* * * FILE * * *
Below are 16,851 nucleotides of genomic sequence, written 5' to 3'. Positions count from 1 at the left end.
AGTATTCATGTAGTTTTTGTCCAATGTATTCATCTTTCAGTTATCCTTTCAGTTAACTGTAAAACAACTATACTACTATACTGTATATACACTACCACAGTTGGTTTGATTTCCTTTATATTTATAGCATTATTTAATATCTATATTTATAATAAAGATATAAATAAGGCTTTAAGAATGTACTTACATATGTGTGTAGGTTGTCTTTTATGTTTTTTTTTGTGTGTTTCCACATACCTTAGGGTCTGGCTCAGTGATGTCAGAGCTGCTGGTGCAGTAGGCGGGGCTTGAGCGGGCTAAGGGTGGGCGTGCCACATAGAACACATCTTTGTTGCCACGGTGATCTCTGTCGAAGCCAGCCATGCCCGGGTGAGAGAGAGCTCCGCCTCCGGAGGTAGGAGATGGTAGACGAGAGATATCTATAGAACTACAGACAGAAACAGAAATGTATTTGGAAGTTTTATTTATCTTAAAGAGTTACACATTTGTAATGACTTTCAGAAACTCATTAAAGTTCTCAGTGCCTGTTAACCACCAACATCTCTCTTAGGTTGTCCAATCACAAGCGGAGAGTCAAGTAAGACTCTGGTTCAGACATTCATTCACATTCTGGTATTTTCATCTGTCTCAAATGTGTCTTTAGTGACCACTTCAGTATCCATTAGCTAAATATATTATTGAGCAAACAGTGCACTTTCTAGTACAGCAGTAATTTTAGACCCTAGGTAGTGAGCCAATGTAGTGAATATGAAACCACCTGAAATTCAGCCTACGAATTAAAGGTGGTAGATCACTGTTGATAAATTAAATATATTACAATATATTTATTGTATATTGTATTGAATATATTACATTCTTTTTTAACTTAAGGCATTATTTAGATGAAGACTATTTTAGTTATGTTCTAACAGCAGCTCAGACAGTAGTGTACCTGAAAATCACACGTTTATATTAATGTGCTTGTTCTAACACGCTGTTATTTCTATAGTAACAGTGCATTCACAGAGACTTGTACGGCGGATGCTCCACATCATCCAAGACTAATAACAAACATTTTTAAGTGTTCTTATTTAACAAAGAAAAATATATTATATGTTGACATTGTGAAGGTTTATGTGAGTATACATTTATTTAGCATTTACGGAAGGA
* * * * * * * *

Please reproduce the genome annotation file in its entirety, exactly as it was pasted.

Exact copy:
Below are 16,851 nucleotides of genomic sequence, written 5' to 3'. Positions count from 1 at the left end.
AGTATTCATGTAGTTTTTGTCCAATGTATTCATCTTTCAGTTATCCTTTCAGTTAACTGTAAAACAACTATACTACTATACTGTATATACACTACCACAGTTGGTTTGATTTCCTTTATATTTATAGCATTATTTAATATCTATATTTATAATAAAGATATAAATAAGGCTTTAAGAATGTACTTACATATGTGTGTAGGTTGTCTTTTATGTTTTTTTTTGTGTGTTTCCACATACCTTAGGGTCTGGCTCAGTGATGTCAGAGCTGCTGGTGCAGTAGGCGGGGCTTGAGCGGGCTAAGGGTGGGCGTGCCACATAGAACACATCTTTGTTGCCACGGTGATCTCTGTCGAAGCCAGCCATGCCCGGGTGAGAGAGAGCTCCGCCTCCGGAGGTAGGAGATGGTAGACGAGAGATATCTATAGAACTACAGACAGAAACAGAAATGTATTTGGAAGTTTTATTTATCTTAAAGAGTTACACATTTGTAATGACTTTCAGAAACTCATTAAAGTTCTCAGTGCCTGTTAACCACCAACATCTCTCTTAGGTTGTCCAATCACAAGCGGAGAGTCAAGTAAGACTCTGGTTCAGACATTCATTCACATTCTGGTATTTTCATCTGTCTCAAATGTGTCTTTAGTGACCACTTCAGTATCCATTAGCTAAATATATTATTGAGCAAACAGTGCACTTTCTAGTACAGCAGTAATTTTAGACCCTAGGTAGTGAGCCAATGTAGTGAATATGAAACCACCTGAAATTCAGCCTACGAATTAAAGGTGGTAGATCACTGTTGATAAATTAAATATATTACAATATATTTATTGTATATTGTATTGAATATATTACATTCTTTTTTAACTTAAGGCATTATTTAGATGAAGACTATTTTAGTTATGTTCTAACAGCAGCTCAGACAGTAGTGTACCTGAAAATCACACGTTTATATTAATGTGCTTGTTCTAACACGCTGTTATTTCTATAGTAACAGTGCATTCACAGAGACTTGTACGGCGGATGCTCCACATCATCCAAGACTAATAACAAACATTTTTAAGTGTTCTTATTTAACAAAGAAAAATATATTATATGTTGACATTGTGAAGGTTTATGTGAGTATACATTTATTTAGCATTTACGGAAGGA